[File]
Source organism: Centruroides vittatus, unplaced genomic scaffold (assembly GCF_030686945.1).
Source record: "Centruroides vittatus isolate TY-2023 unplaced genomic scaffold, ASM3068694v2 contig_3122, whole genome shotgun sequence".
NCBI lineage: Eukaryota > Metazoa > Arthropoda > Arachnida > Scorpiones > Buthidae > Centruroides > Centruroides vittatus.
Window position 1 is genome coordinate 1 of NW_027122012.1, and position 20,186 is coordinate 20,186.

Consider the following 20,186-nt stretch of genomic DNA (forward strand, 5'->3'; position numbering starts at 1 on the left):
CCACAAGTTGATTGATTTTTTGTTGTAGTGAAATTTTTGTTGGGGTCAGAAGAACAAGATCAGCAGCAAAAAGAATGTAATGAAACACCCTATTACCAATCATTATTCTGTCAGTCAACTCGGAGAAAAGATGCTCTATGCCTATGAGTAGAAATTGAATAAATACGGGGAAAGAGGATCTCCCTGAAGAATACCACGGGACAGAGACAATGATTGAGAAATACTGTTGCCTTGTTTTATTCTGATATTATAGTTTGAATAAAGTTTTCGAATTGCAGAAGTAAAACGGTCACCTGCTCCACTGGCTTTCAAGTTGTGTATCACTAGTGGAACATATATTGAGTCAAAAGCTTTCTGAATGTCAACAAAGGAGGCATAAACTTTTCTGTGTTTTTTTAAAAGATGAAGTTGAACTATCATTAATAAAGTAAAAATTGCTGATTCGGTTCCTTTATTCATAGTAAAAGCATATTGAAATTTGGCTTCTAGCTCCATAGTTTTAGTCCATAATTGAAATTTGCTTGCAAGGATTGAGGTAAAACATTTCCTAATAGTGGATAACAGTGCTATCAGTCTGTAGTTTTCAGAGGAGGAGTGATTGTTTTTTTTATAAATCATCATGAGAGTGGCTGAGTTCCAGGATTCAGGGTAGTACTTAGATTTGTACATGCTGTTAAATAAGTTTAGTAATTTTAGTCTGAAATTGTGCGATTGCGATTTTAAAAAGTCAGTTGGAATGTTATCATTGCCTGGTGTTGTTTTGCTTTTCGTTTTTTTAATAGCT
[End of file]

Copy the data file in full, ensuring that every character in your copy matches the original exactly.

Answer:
Source organism: Centruroides vittatus, unplaced genomic scaffold (assembly GCF_030686945.1).
Source record: "Centruroides vittatus isolate TY-2023 unplaced genomic scaffold, ASM3068694v2 contig_3122, whole genome shotgun sequence".
NCBI lineage: Eukaryota > Metazoa > Arthropoda > Arachnida > Scorpiones > Buthidae > Centruroides > Centruroides vittatus.
Window position 1 is genome coordinate 1 of NW_027122012.1, and position 20,186 is coordinate 20,186.

Consider the following 20,186-nt stretch of genomic DNA (forward strand, 5'->3'; position numbering starts at 1 on the left):
CCACAAGTTGATTGATTTTTTGTTGTAGTGAAATTTTTGTTGGGGTCAGAAGAACAAGATCAGCAGCAAAAAGAATGTAATGAAACACCCTATTACCAATCATTATTCTGTCAGTCAACTCGGAGAAAAGATGCTCTATGCCTATGAGTAGAAATTGAATAAATACGGGGAAAGAGGATCTCCCTGAAGAATACCACGGGACAGAGACAATGATTGAGAAATACTGTTGCCTTGTTTTATTCTGATATTATAGTTTGAATAAAGTTTTCGAATTGCAGAAGTAAAACGGTCACCTGCTCCACTGGCTTTCAAGTTGTGTATCACTAGTGGAACATATATTGAGTCAAAAGCTTTCTGAATGTCAACAAAGGAGGCATAAACTTTTCTGTGTTTTTTTAAAAGATGAAGTTGAACTATCATTAATAAAGTAAAAATTGCTGATTCGGTTCCTTTATTCATAGTAAAAGCATATTGAAATTTGGCTTCTAGCTCCATAGTTTTAGTCCATAATTGAAATTTGCTTGCAAGGATTGAGGTAAAACATTTCCTAATAGTGGATAACAGTGCTATCAGTCTGTAGTTTTCAGAGGAGGAGTGATTGTTTTTTTTATAAATCATCATGAGAGTGGCTGAGTTCCAGGATTCAGGGTAGTACTTAGATTTGTACATGCTGTTAAATAAGTTTAGTAATTTTAGTCTGAAATTGTGCGATTGCGATTTTAAAAAGTCAGTTGGAATGTTATCATTGCCTGGTGTTGTTTTGCTTTTCGTTTTTTTAATAGCT